What is a heatsink?
A heatsink is a passive heat exchanger that transfers heat. The heatsink is typically a metallic part which can be attached to a device releasing energy in the form of heat, with the aim of dissipating that heat to a surrounding fluid in order to prevent the device overheating.
In many applications, the device is an electronic component (e.g. CPU, GPU, ASIC, FET etc.) and the surrounding fluid is air. The device transfers heat to the heatsink by conduction. The primary mechanism of heat transfer from the heatsink is convection, although radiation also has a minor influence.
There are two distinct types of convection:
- Natural convection – where the movement of the fluid particles is caused by the local changes in density due to transfer of heat from the surface of a solid to the fluid particles in close proximity.
- Forced convection – where the movement of the fluid particles is caused by an additional device such as a fan or blower.
Heatsinks are designed to significantly increase the contact surface area between solid and fluid, thereby increasing the opportunity for heat transfer. A typical ASIC may have a surface area in contact with air of only 1600mm2. The surface area of a typical heatsink used to cool that device may be 10 or 20 times that value.
There are many designs for heatsinks, but they typically comprise a base and a number of protrusions attached to this base. The base is the feature that interfaces with the device to be cooled. Heat is conducted through the base into the protrusions. The protrusions can take several forms, including:
Heatsinks are usually constructed from copper or aluminum. Copper has a very high thermal conductivity, which means the rate of heat transfer through copper heatsinks is also very high. Whilst lower than that of copper, aluminum’s thermal conductivity is still high and it has the added benefits of lower cost and lower density, making it useful for applications where weight is a major concern.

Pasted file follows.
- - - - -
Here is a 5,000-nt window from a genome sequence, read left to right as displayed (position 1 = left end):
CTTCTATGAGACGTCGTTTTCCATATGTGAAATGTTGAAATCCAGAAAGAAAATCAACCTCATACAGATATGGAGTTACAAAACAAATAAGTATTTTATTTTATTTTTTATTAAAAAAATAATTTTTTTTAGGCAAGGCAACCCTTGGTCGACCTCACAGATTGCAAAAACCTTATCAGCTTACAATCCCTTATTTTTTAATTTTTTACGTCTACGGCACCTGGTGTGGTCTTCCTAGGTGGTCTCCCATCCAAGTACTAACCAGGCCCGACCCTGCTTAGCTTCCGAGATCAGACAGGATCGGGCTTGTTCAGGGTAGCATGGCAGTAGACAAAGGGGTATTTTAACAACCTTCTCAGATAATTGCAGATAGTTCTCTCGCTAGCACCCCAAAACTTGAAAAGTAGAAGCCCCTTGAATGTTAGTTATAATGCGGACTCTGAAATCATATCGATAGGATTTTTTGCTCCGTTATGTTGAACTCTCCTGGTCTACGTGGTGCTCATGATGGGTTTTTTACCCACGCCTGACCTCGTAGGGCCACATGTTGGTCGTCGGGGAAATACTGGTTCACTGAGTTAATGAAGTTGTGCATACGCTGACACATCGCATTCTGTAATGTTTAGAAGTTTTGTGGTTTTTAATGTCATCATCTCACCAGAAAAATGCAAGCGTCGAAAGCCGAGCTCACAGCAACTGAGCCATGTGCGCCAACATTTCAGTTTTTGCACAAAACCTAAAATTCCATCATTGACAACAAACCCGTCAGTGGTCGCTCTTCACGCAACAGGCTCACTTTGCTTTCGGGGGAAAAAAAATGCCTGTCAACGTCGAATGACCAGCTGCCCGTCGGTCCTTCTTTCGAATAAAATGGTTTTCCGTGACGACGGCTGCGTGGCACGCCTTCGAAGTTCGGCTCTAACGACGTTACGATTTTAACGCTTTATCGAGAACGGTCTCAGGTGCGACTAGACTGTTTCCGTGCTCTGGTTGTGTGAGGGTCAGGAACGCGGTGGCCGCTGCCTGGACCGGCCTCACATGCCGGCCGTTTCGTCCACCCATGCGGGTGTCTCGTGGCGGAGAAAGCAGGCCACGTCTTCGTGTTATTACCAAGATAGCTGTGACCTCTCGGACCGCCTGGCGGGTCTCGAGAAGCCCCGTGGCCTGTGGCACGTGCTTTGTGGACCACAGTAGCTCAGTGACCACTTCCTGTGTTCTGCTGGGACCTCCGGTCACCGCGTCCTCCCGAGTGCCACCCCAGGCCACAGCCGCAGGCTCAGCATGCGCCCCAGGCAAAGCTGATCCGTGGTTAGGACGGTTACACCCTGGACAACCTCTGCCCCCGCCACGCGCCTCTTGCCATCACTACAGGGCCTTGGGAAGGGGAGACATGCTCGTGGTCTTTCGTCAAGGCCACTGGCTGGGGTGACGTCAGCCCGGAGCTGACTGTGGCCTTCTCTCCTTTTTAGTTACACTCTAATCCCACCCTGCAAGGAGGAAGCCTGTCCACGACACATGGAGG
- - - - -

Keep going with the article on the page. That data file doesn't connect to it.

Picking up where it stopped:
The performance of a heatsink is a consequence of many parameters, including:
- Surface treatment
- Air velocity
- Interface with device
The last item is very important. Whilst electronic components and heatsink bases are manufactured to be very flat and smooth, at a microscopic level their surfaces are rough. This results in very few points of contact and many tiny air gaps between the component and its heatsink. Air has a low thermal conductivity, resulting in poor conduction of heat from the device to the heatsink. To combat this, a thermal interface material (TIM) can be applied to the base of the heatsink to fill these gaps and provide more conduction paths between device and heatsink.
Air gaps between device and heatsink base negatively impact the conduction path
Thermal interface material (TIM) fills the air gaps, significantly improving the conduction path
Heatsink performance is characterized by its thermal resistance. This parameter can be thought of as the difference in temperature between the air around the heatsink and the device surface in contact with the heat sink per unit of input power. Thermal resistance is denoted by the symbol θ and has the unit °C/W.
The junction temperature (TJ) is the temperature of the hottest part of the device. This is the critical temperature for its correct operation. The case temperature (TC) is the temperature of the surface of the device which is in contact with the heatsink assembly. TC is lower than TJ due to the junction-to-case thermal resistance (θJC). The performance of the heatsink assembly is defined by the case-to-ambient thermal resistance (θCA). This is the difference in temperature between the device surface (TC) and the surrounding air (TA) for a unit of input power.
The increase in TJ over TA for each Watt of thermal power the device generates is the sum of θJC and θCA.
HEATSINK MANUFACTURING METHODS
Heatsinks can be manufactured in a variety of ways depending on the required performance, cost and volume. These include:
- Machining – where a CNC machine is used to cut the metal
- Extrusion – where metal is heated and pushed through a mold
- Forging – where metal is heated and shaped by pressurization
- Stamping – where the metal fin is cut, and then soldered onto the base
- Skiving – where a blade is used to slice, and push up the single block of metal
For more complex thermal issues, heatpipes and vapor chambers may be employed within the heatsink assembly. These devices are sealed objects containing a fluid (typically water) and utilize the release of heat during fluid phase changes to vastly increase their conductivity when compared to a solid metallic object of the same geometry.
Radian Thermal Products offers all these manufacturing techniques and we can therefore provide an unbiased approach to each thermal requirement.